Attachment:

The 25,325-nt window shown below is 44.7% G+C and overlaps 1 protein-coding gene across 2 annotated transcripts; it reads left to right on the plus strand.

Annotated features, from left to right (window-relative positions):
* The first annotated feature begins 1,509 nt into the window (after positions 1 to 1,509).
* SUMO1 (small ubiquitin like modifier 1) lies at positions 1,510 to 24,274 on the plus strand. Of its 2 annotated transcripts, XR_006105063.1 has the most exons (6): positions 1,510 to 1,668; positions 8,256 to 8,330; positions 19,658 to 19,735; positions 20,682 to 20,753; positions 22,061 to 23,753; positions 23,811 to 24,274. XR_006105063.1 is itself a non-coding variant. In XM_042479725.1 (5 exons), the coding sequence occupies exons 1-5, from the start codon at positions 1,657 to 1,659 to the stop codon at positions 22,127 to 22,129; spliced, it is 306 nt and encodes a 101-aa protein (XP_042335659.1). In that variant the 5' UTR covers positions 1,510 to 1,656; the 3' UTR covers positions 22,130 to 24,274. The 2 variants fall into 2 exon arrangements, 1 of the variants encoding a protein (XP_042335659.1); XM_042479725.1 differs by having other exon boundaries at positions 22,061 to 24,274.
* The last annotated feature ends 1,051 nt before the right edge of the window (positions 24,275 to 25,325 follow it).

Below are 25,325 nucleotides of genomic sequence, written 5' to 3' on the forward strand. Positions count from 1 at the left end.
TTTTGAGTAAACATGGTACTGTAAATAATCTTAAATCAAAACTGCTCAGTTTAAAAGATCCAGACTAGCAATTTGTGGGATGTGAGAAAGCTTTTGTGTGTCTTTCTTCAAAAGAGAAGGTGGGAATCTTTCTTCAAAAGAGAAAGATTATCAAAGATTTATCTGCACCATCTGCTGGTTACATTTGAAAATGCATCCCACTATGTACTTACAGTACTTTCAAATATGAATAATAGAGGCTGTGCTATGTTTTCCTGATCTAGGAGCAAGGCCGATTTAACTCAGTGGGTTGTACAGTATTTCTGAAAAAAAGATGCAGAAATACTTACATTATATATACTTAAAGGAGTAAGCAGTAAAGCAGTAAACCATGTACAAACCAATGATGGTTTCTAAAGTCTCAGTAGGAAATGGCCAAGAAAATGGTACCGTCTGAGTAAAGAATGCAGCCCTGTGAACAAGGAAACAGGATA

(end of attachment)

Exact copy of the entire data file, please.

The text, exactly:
The 25,325-nt window shown below is 44.7% G+C and overlaps 1 protein-coding gene across 2 annotated transcripts; it reads left to right on the plus strand.

Annotated features, from left to right (window-relative positions):
* The first annotated feature begins 1,509 nt into the window (after positions 1 to 1,509).
* SUMO1 (small ubiquitin like modifier 1) lies at positions 1,510 to 24,274 on the plus strand. Of its 2 annotated transcripts, XR_006105063.1 has the most exons (6): positions 1,510 to 1,668; positions 8,256 to 8,330; positions 19,658 to 19,735; positions 20,682 to 20,753; positions 22,061 to 23,753; positions 23,811 to 24,274. XR_006105063.1 is itself a non-coding variant. In XM_042479725.1 (5 exons), the coding sequence occupies exons 1-5, from the start codon at positions 1,657 to 1,659 to the stop codon at positions 22,127 to 22,129; spliced, it is 306 nt and encodes a 101-aa protein (XP_042335659.1). In that variant the 5' UTR covers positions 1,510 to 1,656; the 3' UTR covers positions 22,130 to 24,274. The 2 variants fall into 2 exon arrangements, 1 of the variants encoding a protein (XP_042335659.1); XM_042479725.1 differs by having other exon boundaries at positions 22,061 to 24,274.
* The last annotated feature ends 1,051 nt before the right edge of the window (positions 24,275 to 25,325 follow it).

Below are 25,325 nucleotides of genomic sequence, written 5' to 3' on the forward strand. Positions count from 1 at the left end.
TTTTGAGTAAACATGGTACTGTAAATAATCTTAAATCAAAACTGCTCAGTTTAAAAGATCCAGACTAGCAATTTGTGGGATGTGAGAAAGCTTTTGTGTGTCTTTCTTCAAAAGAGAAGGTGGGAATCTTTCTTCAAAAGAGAAAGATTATCAAAGATTTATCTGCACCATCTGCTGGTTACATTTGAAAATGCATCCCACTATGTACTTACAGTACTTTCAAATATGAATAATAGAGGCTGTGCTATGTTTTCCTGATCTAGGAGCAAGGCCGATTTAACTCAGTGGGTTGTACAGTATTTCTGAAAAAAAGATGCAGAAATACTTACATTATATATACTTAAAGGAGTAAGCAGTAAAGCAGTAAACCATGTACAAACCAATGATGGTTTCTAAAGTCTCAGTAGGAAATGGCCAAGAAAATGGTACCGTCTGAGTAAAGAATGCAGCCCTGTGAACAAGGAAACAGGATA